Antigens and Immunology

What is an Antigen?

“An antigen is a molecule that initiates the production of an antibody and causes an immune response.”

Antigens are large molecules of proteins, present on the surface of the pathogen- such as bacteria, fungi viruses, and other foreign particles. When these harmful agents enter the body, it induces an immune response in the body for the production of antibodies.

For example: When a common cold virus enters the body, it causes the body to produce antibodies to prevent from getting sick.

Also Read: Difference between B cells and T cells

Antigens and Immunology

Properties of Antigens

The properties of antigens are as follows:

  1. The antigen should be a foreign substance to induce an immune response.
  2. The antigens have a molecular mass of 14,000 to 6,00,000 Da.
  3. They are mainly proteins and polysaccharides.
  4. The more chemically complex they are, the more immunogenic they will be.
  5. Antigens are species-specific.
  6. The age influences the immunogenicity. Very young and very old people exhibit very low immunogenicity.

Also Read: Role of Antibodies

Types of Antigens

On the basis of Origin

There are different types of antigens on the basis of origin:

Exogenous Antigens

Exogenous antigens are the antigens that have entered the body from outside, for eg., inhalation, injection, etc. These are the most common kinds of antigens and include pollens and food that cause allergies.

Endogenous Antigens

Endogenous antigens are those that have been generated within the normal cells due to viral or intracellular bacterial infections.

Autoantigens

Autoantigens are normal proteins or a complex of proteins or nucleic acid that is attacked by an immune system causing autoimmune diseases.

Tumour Antigens

It is an antigenic substance produced in tumour cells that induces an immune response in the host. These are presented by MHC-I and MHC-II on the surface of tumour cells.

Native Antigens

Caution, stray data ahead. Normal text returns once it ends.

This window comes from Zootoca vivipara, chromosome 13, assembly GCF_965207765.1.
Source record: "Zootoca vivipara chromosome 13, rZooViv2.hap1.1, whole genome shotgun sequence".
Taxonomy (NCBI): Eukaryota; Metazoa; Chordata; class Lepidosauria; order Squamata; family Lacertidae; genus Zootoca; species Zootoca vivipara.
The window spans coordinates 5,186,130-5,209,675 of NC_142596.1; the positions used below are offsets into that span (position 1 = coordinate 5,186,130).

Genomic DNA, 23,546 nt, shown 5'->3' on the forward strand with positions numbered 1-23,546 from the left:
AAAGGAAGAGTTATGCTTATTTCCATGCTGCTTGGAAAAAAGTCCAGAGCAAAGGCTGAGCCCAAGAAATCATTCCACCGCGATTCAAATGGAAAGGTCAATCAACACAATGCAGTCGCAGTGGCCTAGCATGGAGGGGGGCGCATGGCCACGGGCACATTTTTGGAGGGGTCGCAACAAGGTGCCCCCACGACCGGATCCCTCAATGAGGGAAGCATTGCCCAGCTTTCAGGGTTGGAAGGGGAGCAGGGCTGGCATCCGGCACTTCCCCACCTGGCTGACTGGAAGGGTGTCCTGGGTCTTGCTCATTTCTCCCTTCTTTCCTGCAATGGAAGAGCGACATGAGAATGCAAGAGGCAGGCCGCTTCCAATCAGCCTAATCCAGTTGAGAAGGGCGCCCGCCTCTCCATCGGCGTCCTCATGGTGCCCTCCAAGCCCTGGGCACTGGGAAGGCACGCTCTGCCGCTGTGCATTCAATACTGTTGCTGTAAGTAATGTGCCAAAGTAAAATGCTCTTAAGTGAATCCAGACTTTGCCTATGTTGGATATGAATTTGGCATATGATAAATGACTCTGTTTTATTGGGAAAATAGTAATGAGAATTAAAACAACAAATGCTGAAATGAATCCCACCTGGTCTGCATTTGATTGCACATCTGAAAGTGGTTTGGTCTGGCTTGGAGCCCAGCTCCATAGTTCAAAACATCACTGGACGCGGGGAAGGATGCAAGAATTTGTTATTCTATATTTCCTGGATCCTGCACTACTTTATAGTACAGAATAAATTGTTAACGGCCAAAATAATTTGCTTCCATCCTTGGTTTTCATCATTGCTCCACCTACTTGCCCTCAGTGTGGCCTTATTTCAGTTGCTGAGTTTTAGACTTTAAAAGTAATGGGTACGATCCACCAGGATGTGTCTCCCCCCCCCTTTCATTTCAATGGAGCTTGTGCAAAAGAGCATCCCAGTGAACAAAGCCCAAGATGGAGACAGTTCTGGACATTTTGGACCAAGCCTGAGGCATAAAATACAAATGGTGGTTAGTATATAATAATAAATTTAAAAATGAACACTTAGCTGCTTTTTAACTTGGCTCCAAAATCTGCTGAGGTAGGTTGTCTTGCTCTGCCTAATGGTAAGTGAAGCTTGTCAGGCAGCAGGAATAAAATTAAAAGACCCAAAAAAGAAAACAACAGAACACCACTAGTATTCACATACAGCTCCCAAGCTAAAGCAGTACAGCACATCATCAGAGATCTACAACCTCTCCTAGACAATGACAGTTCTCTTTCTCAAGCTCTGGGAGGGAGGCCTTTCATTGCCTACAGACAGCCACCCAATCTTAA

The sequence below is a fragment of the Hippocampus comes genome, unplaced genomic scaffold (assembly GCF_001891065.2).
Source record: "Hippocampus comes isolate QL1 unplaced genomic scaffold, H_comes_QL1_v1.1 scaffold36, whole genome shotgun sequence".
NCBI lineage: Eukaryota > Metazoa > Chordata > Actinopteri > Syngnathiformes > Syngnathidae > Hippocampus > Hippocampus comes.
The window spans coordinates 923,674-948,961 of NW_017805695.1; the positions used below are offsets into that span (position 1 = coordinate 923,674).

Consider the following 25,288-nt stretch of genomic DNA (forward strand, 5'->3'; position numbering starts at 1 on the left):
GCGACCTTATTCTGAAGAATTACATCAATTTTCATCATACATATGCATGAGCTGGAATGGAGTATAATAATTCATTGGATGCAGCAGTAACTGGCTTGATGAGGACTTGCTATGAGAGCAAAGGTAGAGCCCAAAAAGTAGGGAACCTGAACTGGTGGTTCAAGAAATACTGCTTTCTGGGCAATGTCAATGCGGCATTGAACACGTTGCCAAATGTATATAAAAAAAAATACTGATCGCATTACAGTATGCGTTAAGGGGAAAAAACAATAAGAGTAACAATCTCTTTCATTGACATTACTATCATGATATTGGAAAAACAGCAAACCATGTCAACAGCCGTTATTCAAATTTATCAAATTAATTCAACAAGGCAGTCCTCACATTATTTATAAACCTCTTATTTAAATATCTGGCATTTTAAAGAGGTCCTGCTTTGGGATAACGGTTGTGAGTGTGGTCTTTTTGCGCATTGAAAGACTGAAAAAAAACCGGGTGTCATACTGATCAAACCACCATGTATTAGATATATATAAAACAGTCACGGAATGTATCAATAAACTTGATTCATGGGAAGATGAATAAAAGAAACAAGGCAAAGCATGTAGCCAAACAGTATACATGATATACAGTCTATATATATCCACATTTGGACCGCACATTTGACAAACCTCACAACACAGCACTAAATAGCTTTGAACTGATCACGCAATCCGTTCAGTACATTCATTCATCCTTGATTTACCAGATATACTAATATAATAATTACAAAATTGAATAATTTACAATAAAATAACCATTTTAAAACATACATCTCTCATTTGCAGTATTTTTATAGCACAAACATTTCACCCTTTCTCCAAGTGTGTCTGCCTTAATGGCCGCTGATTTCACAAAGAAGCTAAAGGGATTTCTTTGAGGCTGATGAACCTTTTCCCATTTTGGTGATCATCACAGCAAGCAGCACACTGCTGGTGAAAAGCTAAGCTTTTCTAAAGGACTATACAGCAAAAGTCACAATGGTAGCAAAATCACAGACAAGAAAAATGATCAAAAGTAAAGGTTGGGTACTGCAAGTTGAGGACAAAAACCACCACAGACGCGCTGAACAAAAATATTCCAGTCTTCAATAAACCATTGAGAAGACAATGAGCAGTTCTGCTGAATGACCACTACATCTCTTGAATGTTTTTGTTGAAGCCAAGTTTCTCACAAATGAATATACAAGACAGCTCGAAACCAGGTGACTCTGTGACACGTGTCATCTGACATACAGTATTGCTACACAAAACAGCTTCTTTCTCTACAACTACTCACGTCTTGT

A native antigen is the one that is not processed by an antigen-presenting cell.

On the Basis of Immune Response

On the basis of the immune response, antigens can be classified as:

Immunogen

These may be proteins or polysaccharides and can generate an immune response on their own.

Hapten

These are non-protein, foreign substances that require a carrier molecule to induce an immune response.

Also Read: Immunity

Structure of Antigens

The epitopes or antigenic determinants are the components of antigen. Every antigen has several epitopes. An antibody has atleast two binding sites that can bind to specific epitopes on antigens.

The antigens combine with the antibody according to the lock and key mechanism.

The ability of the body to act against the disease-causing agents and antigens by the immune system is termed as the immunity. This immunity may be either inborn or acquired from vaccinations.

Also Read: Human Diseases

Let us explore more about antigens, its definition, types, structure and properties by referring to the BYJU’S website.

Frequently Asked Questions

What are antigens?

Antigens are molecules that trigger the production of antibodies by inducing an immune response.

What is Immunization?

Immunization is the process of activating the person’s immune system, typically by the administration of a vaccine. This process helps an individual to protect against subsequent infection or dreadful disease.

What is Immunology?

Immunology is a branch of biology, which mainly deals with the study about the human immune system, types of the immune system, its functions and how our body protects itself against infectious diseases caused by microorganisms and infectious agents.

What are the different types of Immunity?

There are two major types of immunity:

  1. Innate immunity — It is also called as the natural immunity, as it is inherited from the parents to their young ones and protects from birth throughout life.
  2. Acquired immunity– It is also called as the adaptive immunity, as it is acquired after the birth in the form of vaccination, antibiotics, Immunization, etc.

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